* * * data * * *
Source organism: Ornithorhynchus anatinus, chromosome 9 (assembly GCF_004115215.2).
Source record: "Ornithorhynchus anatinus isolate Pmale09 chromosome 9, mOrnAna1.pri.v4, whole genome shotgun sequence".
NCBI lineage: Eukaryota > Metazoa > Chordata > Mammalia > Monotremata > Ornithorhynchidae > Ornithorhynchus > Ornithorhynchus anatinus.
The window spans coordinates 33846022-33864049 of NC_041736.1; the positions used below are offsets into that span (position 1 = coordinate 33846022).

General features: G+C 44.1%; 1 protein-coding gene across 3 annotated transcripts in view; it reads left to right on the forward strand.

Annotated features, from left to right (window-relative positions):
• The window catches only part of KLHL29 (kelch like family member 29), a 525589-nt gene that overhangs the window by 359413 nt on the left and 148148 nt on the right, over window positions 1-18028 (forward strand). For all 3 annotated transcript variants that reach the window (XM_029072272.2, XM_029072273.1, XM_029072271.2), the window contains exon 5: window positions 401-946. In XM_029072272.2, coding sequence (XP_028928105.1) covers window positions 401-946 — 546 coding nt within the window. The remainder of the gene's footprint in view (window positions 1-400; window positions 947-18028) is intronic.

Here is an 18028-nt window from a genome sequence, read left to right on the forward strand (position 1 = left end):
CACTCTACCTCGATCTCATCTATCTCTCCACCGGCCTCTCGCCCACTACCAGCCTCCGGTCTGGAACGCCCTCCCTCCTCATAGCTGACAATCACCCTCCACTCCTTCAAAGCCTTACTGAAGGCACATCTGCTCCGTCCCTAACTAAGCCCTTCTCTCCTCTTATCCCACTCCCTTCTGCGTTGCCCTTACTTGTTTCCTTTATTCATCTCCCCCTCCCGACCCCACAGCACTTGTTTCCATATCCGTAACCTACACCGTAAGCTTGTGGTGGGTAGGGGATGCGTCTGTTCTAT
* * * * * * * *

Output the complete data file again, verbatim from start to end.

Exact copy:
Source organism: Ornithorhynchus anatinus, chromosome 9 (assembly GCF_004115215.2).
Source record: "Ornithorhynchus anatinus isolate Pmale09 chromosome 9, mOrnAna1.pri.v4, whole genome shotgun sequence".
NCBI lineage: Eukaryota > Metazoa > Chordata > Mammalia > Monotremata > Ornithorhynchidae > Ornithorhynchus > Ornithorhynchus anatinus.
The window spans coordinates 33846022-33864049 of NC_041736.1; the positions used below are offsets into that span (position 1 = coordinate 33846022).

General features: G+C 44.1%; 1 protein-coding gene across 3 annotated transcripts in view; it reads left to right on the forward strand.

Annotated features, from left to right (window-relative positions):
• The window catches only part of KLHL29 (kelch like family member 29), a 525589-nt gene that overhangs the window by 359413 nt on the left and 148148 nt on the right, over window positions 1-18028 (forward strand). For all 3 annotated transcript variants that reach the window (XM_029072272.2, XM_029072273.1, XM_029072271.2), the window contains exon 5: window positions 401-946. In XM_029072272.2, coding sequence (XP_028928105.1) covers window positions 401-946 — 546 coding nt within the window. The remainder of the gene's footprint in view (window positions 1-400; window positions 947-18028) is intronic.

Here is an 18028-nt window from a genome sequence, read left to right on the forward strand (position 1 = left end):
CACTCTACCTCGATCTCATCTATCTCTCCACCGGCCTCTCGCCCACTACCAGCCTCCGGTCTGGAACGCCCTCCCTCCTCATAGCTGACAATCACCCTCCACTCCTTCAAAGCCTTACTGAAGGCACATCTGCTCCGTCCCTAACTAAGCCCTTCTCTCCTCTTATCCCACTCCCTTCTGCGTTGCCCTTACTTGTTTCCTTTATTCATCTCCCCCTCCCGACCCCACAGCACTTGTTTCCATATCCGTAACCTACACCGTAAGCTTGTGGTGGGTAGGGGATGCGTCTGTTCTAT